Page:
Jim Lazarus: Critical moment for redistricting reform

150 150 Jim Lazarus

Once considered one of the most powerful economic engines in the world, California recently made headlines for its record-breaking 100-day budget impasse. Unfortunately, this is not an isolated occurrence. Over the last decade, our state has seen unprecedented budget deficits, rising levels of unemployment, and even teetered on the brink of insolvency.

California is in peril in part because, year after year, gridlock prevents state lawmakers from effectively addressing our most pressing issues – including education, healthcare and economic development. This political stalemate, combined with the state’s broken budget process, continue to put California in a precarious economic position.

The state’s redistricting process is at the core of the problem. For years, legislators have been able to draw their own district lines, resulting in a 99 percent re-election rate in state legislative races. As a result, our elected leaders have become less accountable and less responsive to the needs of voters.

In 2008, Californians voted to change this dynamic with the passage of Proposition 11 (the Voters First Act), which took the power to draw the state’s Senate, Assembly and State Board of Equalization district lines out of the hands of politicians and placed it into the hands of a 14-member, non-partisan citizens commission. Today, nearly 5,000 Californians are being considered for the commission, which through a fair and thorough process will result in five Republicans, five Democrats, and four not affiliated with either of those two parties comprising the commission.

Two measures on the November 2 General Election Ballot will either reverse or expand California’s historic redistricting reform. Proposition 27 would eliminate the Citizen’s Redistricting Commission that is now being created and put the power to draw district lines right back in the hands of the elected politicians. This damaging initiative does nothing but unravel the will of voters and ensure continued gridlock in Sacramento for years to come.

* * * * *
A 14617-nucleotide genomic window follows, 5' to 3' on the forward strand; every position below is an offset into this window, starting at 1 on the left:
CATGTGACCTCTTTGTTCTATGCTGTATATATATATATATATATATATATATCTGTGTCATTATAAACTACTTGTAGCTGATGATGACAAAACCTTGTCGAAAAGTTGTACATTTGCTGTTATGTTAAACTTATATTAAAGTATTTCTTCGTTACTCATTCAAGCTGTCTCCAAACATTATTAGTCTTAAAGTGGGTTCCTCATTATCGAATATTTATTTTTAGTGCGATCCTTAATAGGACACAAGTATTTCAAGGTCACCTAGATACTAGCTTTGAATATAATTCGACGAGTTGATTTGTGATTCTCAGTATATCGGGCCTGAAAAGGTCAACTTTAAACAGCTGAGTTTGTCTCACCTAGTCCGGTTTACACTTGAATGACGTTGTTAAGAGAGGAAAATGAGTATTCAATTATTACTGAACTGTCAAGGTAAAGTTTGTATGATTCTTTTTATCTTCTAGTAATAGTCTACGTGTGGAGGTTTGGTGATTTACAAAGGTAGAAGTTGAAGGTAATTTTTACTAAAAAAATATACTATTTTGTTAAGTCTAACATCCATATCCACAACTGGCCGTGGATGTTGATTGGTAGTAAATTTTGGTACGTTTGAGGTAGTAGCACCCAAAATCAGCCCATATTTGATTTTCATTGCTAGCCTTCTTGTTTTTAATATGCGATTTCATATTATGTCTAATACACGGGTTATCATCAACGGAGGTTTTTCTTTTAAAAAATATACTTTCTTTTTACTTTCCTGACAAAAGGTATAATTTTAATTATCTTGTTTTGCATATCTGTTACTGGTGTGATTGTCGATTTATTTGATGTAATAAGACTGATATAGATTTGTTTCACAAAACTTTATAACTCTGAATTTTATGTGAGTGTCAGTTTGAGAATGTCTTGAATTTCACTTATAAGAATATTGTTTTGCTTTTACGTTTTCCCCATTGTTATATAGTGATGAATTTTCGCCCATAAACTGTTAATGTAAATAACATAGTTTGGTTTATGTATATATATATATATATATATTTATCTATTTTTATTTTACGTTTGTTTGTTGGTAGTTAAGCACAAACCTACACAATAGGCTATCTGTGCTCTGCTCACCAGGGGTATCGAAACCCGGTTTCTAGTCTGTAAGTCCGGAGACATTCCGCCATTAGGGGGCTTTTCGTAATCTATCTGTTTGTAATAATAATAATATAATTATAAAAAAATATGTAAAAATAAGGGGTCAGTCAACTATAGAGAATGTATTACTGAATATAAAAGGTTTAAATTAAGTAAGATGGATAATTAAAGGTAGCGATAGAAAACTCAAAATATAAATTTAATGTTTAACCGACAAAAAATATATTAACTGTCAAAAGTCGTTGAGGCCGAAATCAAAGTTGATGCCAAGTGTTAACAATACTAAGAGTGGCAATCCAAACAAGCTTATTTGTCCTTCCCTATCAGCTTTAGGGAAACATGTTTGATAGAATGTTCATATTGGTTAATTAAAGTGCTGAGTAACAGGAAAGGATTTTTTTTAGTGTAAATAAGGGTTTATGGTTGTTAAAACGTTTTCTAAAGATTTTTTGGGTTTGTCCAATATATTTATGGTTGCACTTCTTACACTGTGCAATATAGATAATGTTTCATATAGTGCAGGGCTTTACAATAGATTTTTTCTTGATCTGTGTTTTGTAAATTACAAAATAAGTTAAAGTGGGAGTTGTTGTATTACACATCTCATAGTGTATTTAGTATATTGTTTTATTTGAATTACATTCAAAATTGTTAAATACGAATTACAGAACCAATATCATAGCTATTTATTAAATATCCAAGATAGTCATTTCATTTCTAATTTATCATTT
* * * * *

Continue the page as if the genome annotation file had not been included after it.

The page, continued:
Proposition 20, on the other hand, will expand redistricting reform to include congressional races. Rather than having our state legislature and congressional leaders draw the district lines, the Citizens Redistricting Commission will use the same open and transparent process that will be used for state legislative seats, assuming Proposition 27 is defeated.

Propositions 20 and 27 will have a profound impact on the efficiency and responsiveness of California’s elected leaders. It is time to end the partisan gridlock that grips the Golden State. Join the San Francisco Chamber of Commerce and California Forward in voting Yes on Proposition 20 and No on Proposition 27.

Jim Lazarus is Senior Vice President of Public Policy at the San Francisco Chamber of Commerce.


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